Friday, February 17

Solar Tuna Mushroom Casserole Variation #90

What with spring cleaning and spring garden duties, it's always nice to be able to rely on a casserole for dinner. Though not very fond of tuna casseroles, per se, I have long since figured out how to enjoy the protein of tuna without that canned fishy taste in the actual dish. The proof was in my sister's not believing I had used tuna and found this one delicious. Tasty, economical, FREE energy, a win-win way to feed a family of four; don't you think?

Solar Tuna Mushroom Casserole
1 5oz can of white albacore tuna, canned in water
1 medium onion, chopped
4 cloves of garlic, chopped
1 can shitake mushrooms, chopped and dried with paper towel
1 Tablespoon olive oil
1 Tablespoon dehydrated tomato flakes or 1 medium tomato, chopped
1 pound elbow macaroni, uncooked
6 cups chicken broth, plus water for 1 inch liquid to cover ingredients
1 Tablespoon yellow mustard
1/2 teaspoon stevia/sugar
1 teaspoon basil
1-1/2 teaspoons parsley
1/4 teaspoon nutmeg
1 teaspoon salt
1/2 teaspoon black pepper
1/2 teaspoon soy sauce
Preheat solar oven to 225F. In heavy sauce pan over medium-high heat, saute onions, garlic, mushrooms, until onions start to become translucent. Add chicken broth and all other ingredients, except macaroni; bring to boil. Add macaroni and enough hot water to cover all with at least 1 inch of liquid; stir to blend while returning to boil. Transfer to casserole dish that has been pre-heated with hot water, cover, place in solar oven for approximately 60-70 minutes, or until all liquid is absorbed and macaroni is al dente. [NOTE: I don't care for cheese on a tuna casserole; but, if you like it, add it at this point and return to solar oven for an additional 10 minutes.]  Let me know what you think and I hope you'll share  one of your favorite tuna casserole recipes, too.


19 comments:

  1. Wow, that does look delicious. I have never been a fan of tuna casserole, but if your sis didn't find a fishy taste, I might just give it a try. I also need to find canned shitake mushrooms! Thanks for sharing.

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    1. It's true -- there's no fishy taste. And, I do buy the tuna canned in water, making a big difference. There are some sauces that need the oil but not many. Thanks for stopping by. Let me know your results!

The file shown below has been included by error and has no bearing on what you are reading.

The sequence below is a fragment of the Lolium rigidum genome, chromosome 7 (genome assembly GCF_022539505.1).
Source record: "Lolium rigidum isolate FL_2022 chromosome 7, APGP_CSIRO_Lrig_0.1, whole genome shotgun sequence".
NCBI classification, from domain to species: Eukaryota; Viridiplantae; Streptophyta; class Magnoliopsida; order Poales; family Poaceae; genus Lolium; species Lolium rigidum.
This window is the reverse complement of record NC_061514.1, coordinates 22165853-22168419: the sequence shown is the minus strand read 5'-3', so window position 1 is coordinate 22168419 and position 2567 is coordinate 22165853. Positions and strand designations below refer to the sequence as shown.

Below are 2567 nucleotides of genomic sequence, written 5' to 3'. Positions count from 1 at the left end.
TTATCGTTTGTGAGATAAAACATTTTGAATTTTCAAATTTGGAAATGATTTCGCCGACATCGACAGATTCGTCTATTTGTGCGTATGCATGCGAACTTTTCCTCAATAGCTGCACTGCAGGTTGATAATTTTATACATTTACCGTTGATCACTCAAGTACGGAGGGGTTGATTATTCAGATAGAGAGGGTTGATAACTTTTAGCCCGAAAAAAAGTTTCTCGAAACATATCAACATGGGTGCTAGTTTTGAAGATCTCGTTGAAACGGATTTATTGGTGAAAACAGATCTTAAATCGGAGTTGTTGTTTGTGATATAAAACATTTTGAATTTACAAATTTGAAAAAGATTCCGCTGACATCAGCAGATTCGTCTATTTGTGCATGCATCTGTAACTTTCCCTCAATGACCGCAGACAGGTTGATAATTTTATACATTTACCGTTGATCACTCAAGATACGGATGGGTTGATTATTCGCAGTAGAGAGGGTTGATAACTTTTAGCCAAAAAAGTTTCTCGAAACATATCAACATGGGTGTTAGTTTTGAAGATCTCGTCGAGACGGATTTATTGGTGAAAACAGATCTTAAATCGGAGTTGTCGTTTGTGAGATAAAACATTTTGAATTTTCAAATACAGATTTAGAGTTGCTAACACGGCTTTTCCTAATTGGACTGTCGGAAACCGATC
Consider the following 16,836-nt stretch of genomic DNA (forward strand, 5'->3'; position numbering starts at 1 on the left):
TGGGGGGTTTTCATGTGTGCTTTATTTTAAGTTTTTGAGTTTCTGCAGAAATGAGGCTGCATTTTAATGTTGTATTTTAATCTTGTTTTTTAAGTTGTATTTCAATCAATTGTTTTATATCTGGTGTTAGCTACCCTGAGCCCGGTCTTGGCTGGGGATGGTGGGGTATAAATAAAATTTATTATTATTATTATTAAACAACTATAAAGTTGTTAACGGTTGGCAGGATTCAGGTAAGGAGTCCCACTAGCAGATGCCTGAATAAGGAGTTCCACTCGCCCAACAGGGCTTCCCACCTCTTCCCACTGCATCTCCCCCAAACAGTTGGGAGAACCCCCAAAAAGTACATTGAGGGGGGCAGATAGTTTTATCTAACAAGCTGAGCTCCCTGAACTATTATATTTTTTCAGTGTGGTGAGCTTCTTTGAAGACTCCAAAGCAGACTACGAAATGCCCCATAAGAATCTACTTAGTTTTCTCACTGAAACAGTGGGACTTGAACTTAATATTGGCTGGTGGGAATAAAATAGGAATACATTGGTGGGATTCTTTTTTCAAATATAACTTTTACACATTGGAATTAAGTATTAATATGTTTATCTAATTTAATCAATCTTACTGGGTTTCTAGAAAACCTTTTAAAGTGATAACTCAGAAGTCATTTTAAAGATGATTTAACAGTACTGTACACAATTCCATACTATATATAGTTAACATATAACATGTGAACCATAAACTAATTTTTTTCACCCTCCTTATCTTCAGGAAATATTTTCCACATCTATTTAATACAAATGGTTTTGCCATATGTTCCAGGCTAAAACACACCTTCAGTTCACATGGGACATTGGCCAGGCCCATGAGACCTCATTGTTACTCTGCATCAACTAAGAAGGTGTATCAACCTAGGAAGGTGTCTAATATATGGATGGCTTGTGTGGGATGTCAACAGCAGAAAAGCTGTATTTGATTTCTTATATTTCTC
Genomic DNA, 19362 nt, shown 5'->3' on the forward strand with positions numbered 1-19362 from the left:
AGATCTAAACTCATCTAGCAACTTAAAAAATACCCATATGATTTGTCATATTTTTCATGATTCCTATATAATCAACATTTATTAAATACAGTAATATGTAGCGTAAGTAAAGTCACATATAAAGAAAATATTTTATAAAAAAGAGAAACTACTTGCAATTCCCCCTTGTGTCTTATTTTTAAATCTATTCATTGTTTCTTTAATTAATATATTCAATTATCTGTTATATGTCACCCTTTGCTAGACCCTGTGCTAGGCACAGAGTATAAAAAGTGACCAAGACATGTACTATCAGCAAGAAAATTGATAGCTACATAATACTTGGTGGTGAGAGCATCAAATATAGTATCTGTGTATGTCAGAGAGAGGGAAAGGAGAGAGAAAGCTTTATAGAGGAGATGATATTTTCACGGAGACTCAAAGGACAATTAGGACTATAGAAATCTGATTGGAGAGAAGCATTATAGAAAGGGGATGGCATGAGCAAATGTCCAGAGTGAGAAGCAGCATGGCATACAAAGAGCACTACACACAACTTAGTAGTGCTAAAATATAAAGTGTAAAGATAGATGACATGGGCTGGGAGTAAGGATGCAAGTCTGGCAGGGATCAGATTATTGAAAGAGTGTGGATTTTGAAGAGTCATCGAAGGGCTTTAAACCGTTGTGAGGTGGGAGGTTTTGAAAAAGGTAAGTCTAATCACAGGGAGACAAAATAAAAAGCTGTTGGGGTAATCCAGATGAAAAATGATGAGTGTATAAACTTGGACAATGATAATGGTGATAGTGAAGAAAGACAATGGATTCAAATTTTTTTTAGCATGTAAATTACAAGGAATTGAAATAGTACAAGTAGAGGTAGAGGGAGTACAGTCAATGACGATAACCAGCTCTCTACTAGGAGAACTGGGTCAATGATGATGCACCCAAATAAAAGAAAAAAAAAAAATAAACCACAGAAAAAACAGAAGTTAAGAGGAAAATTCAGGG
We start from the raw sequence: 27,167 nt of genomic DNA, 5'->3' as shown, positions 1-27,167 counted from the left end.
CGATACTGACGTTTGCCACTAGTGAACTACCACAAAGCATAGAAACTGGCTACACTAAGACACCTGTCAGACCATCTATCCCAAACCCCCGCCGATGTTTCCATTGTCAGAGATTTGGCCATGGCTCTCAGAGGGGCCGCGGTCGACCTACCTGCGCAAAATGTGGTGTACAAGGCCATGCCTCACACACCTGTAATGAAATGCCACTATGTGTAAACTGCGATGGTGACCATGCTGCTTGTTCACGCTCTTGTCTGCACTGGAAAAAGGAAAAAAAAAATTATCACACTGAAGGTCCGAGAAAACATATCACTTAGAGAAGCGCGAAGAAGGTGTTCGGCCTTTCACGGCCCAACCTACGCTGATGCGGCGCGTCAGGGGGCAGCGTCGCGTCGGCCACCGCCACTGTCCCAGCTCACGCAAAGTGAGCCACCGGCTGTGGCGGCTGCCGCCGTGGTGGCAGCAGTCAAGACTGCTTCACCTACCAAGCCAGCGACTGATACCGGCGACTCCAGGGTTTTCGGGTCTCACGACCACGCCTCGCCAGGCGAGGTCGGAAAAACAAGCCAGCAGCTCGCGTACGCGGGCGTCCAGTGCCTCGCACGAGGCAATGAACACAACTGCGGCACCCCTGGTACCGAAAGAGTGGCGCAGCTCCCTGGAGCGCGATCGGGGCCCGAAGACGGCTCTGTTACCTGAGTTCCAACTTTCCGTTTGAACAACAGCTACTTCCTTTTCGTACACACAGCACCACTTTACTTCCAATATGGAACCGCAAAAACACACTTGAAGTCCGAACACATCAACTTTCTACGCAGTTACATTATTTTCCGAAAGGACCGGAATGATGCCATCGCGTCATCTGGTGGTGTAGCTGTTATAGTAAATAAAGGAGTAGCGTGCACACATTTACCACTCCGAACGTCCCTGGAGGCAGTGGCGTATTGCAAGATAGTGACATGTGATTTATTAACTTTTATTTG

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  2. Oh I bet that the tuna and mushrooms go so nicely together. I have done a mushroom sauce before on grilled tuna so I know this has to be delicious!

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    1. It is. It's so much fun to discover how well some foods work together, when you were raised to think in one direction and then just throw that all out to explore. This is really tasty. Thanks for stopping by.

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  3. Hello, I love the idea of cooking for free and your recipes look very tempting - but how can you cook using solar power when you live in cold, grey and damp UK ??

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    1. Don't give up! There are several US states that have limited sunshine, but even then, you can still take advantage of solar cooking. I've been in the UK when there has been long stretches of sunny days, and I don't cook every day here in NC. Even so, my fuel bill has dropped. And, you can always cook my recipes in your oven at 275F with the same results. Thanks for stopping by. Hope you'll visit, again!

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  4. I love the idea of cooking for free, but really don't know where to even begin with that. You have an interesting site.

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    1. Thank you, Judy. You just have to decide that you want to do it. Then, do you want to hand-build or get a commercially-built oven. Any slow cooker recipes you have will work just fine and, when you get your solar legs under you, expand to any and all of your recipes! OR, check those I have here. Thanks for stopping by. Hope you'll be back, soon.

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    2. Thanks for that, but Ihave to say that speaking for one who lives here 365 days a year, long stretches of sunny days exist only in the imagination !
      Two consecutive days would be nice !!

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    3. No question, Wean, where you live is a challenge to solar cooking. Unfortunately, there are some places that won't get the full savings benefit of solar cooking, but can try for those days when there is sun. My daughter has a yard full of trees and less than an hour of sun midday in the summer, so she just gets to envy me. Check out this site to see where you are and how you can incorporate it. http://www.answers.com/topic/climate-of-the-united-kingdom#Sunshine_and_cloud I DON'T cook every day and still have seen the savings. Thanks for stopping by.

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